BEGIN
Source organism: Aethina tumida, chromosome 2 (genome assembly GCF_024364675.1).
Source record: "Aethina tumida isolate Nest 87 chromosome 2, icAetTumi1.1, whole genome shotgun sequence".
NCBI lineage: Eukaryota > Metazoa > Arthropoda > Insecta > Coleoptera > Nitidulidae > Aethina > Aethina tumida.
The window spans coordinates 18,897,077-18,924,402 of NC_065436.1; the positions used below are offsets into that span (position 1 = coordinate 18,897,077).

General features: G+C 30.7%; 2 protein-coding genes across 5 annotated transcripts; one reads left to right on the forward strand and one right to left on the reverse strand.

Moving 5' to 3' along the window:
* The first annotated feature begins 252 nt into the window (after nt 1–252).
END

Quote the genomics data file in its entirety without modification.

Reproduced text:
Source organism: Aethina tumida, chromosome 2 (genome assembly GCF_024364675.1).
Source record: "Aethina tumida isolate Nest 87 chromosome 2, icAetTumi1.1, whole genome shotgun sequence".
NCBI lineage: Eukaryota > Metazoa > Arthropoda > Insecta > Coleoptera > Nitidulidae > Aethina > Aethina tumida.
The window spans coordinates 18,897,077-18,924,402 of NC_065436.1; the positions used below are offsets into that span (position 1 = coordinate 18,897,077).

General features: G+C 30.7%; 2 protein-coding genes across 5 annotated transcripts; one reads left to right on the forward strand and one right to left on the reverse strand.

Moving 5' to 3' along the window:
* The first annotated feature begins 252 nt into the window (after nt 1–252).